• Will I still recognise myself at the end of the process?
  • Might there be any risks associated with undergoing therapy?
We will consider psychotherapy in its historical context, examining the way in which the art and science of psychotherapy has evolved since Sigmund Freud’s creation of the “talking cure”.

This evening workshop will allow ample time for discussion and questions from the audience.

 

Professor Brett Kahr has worked in the mental health field for over thirty-five years. He is currently Senior Clinical Research Fellow in Psychotherapy and Mental Health at the Centre for Child Mental Health in London, and Senior Fellow at the Tavistock Centre for Couple Relationships at the Tavistock Institute of Medical Psychology. He has worked in many branches of the psychotherapy profession as clinician, teacher, researcher, author, and broadcaster, having served previously as Resident Psychotherapist on B.B.C. Radio 2. Author of eight books including Life Lessons from Freud and, also, the best-selling Sex and the Psyche, he is also Series Editor of the “Forensic Psychotherapy Monograph Series” for Karnac Books and Series Co-Editor of the “History of Psychoanalysis Series”. He practices psychotherapy with individuals and with couples in Hampstead, North London, and he is a Trustee of the Freud Museum and of Freud Museum Publications.

Dan Chambers is the Creative Director of Blink Films, one of Great Britain’s leading factual independent television production companies, with an output covering history, science, documentary, and cookery for all the key channels in the United Kingdom and all the leading factual channels in America. Previously, he has been Head of Science Commissioning at Channel 4 and the Director of Programmes at Channel 5. He has directed science documentaries for the Equinox science strand, and he has produced the Channel 4 and P.B.S. history strand, Secrets of the Dead. Dan studied Psychology and Philosophy at the University of Oxford, and he is currently a Governor of the London Film School and a Trustee of the Freud Museum.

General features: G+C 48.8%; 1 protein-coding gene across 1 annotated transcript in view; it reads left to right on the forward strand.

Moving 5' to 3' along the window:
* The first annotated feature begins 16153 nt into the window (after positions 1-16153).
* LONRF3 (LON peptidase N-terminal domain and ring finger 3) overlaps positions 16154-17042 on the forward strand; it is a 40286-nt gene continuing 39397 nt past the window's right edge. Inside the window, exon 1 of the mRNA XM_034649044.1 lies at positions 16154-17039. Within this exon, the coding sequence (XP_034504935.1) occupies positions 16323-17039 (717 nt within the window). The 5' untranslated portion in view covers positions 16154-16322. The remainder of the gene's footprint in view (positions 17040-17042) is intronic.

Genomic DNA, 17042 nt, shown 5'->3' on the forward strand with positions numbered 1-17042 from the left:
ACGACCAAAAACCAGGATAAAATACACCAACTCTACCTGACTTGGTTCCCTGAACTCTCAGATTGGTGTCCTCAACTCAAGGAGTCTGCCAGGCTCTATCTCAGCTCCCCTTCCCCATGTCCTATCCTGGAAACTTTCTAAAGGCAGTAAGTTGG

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March 14, 2016  

Session 3


Sadie Murdoch
Your Eyes are My Hands

Griselda Pollock
The Missing Wit(h)ness: Monroe, Fascinance and the Unguarded Intimacy of Being Dead
The most intimate aspects of the human subject are unconscious. This symposium examines the ways in which this material becomes the basis for contemporary art, critical writing and the dynamics of the consulting room. The speakers will provide a number of perspectives on the relationship between gender, the unconscious and intimacy. As well as first hand accounts from contemporary artists there will be a new reading of Marlene Dumas’ intimate art practice. The psychoanalytic process of ‘patient presentation’ will be examined, as well as how the process of being in analysis becomes inadvertently manifest when artists exhibit their work in the Freud Museum.

This symposium is hosted in collaboration with the Central Saint Martins School of Art and Design research project Intimacy Unguarded, which examines the personal as material in contemporary art and writing.



Sadie Murdoch - Your Eyes are My Hands

In ‘Your Eyes are My Hands’, Sadie Murdoch will discuss her solo exhibition SSS-MM, at the Museum Haus Konstruktiv in Zürich, curated by Sabine Schaschl, and her forthcoming
publication, Omnipulsepunslide, a project with Artphilein Editions.